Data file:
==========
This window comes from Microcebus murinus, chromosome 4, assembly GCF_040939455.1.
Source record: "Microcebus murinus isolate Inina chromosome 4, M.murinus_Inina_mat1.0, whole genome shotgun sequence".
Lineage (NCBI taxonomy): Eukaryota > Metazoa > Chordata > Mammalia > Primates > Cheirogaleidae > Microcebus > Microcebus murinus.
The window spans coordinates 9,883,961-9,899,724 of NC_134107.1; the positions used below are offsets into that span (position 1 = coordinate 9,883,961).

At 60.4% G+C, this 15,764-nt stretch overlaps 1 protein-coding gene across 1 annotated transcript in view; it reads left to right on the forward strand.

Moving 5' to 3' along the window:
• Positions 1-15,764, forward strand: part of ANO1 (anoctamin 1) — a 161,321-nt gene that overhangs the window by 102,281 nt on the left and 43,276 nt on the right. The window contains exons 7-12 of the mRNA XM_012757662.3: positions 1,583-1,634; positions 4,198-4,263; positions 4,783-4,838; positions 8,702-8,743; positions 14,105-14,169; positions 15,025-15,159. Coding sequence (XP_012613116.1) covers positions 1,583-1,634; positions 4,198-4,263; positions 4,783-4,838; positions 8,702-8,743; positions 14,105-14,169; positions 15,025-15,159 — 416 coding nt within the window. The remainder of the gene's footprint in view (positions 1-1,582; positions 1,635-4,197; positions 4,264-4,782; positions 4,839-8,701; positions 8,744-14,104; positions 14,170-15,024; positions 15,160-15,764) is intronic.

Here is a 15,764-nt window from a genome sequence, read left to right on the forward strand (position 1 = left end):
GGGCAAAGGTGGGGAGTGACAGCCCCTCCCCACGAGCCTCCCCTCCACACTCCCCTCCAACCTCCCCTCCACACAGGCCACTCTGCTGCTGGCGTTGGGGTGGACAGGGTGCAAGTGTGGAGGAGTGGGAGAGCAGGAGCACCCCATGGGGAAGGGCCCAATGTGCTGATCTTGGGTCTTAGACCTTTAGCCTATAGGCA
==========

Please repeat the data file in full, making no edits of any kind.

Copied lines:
This window comes from Microcebus murinus, chromosome 4, assembly GCF_040939455.1.
Source record: "Microcebus murinus isolate Inina chromosome 4, M.murinus_Inina_mat1.0, whole genome shotgun sequence".
Lineage (NCBI taxonomy): Eukaryota > Metazoa > Chordata > Mammalia > Primates > Cheirogaleidae > Microcebus > Microcebus murinus.
The window spans coordinates 9,883,961-9,899,724 of NC_134107.1; the positions used below are offsets into that span (position 1 = coordinate 9,883,961).

At 60.4% G+C, this 15,764-nt stretch overlaps 1 protein-coding gene across 1 annotated transcript in view; it reads left to right on the forward strand.

Moving 5' to 3' along the window:
• Positions 1-15,764, forward strand: part of ANO1 (anoctamin 1) — a 161,321-nt gene that overhangs the window by 102,281 nt on the left and 43,276 nt on the right. The window contains exons 7-12 of the mRNA XM_012757662.3: positions 1,583-1,634; positions 4,198-4,263; positions 4,783-4,838; positions 8,702-8,743; positions 14,105-14,169; positions 15,025-15,159. Coding sequence (XP_012613116.1) covers positions 1,583-1,634; positions 4,198-4,263; positions 4,783-4,838; positions 8,702-8,743; positions 14,105-14,169; positions 15,025-15,159 — 416 coding nt within the window. The remainder of the gene's footprint in view (positions 1-1,582; positions 1,635-4,197; positions 4,264-4,782; positions 4,839-8,701; positions 8,744-14,104; positions 14,170-15,024; positions 15,160-15,764) is intronic.

Here is a 15,764-nt window from a genome sequence, read left to right on the forward strand (position 1 = left end):
GGGCAAAGGTGGGGAGTGACAGCCCCTCCCCACGAGCCTCCCCTCCACACTCCCCTCCAACCTCCCCTCCACACAGGCCACTCTGCTGCTGGCGTTGGGGTGGACAGGGTGCAAGTGTGGAGGAGTGGGAGAGCAGGAGCACCCCATGGGGAAGGGCCCAATGTGCTGATCTTGGGTCTTAGACCTTTAGCCTATAGGCA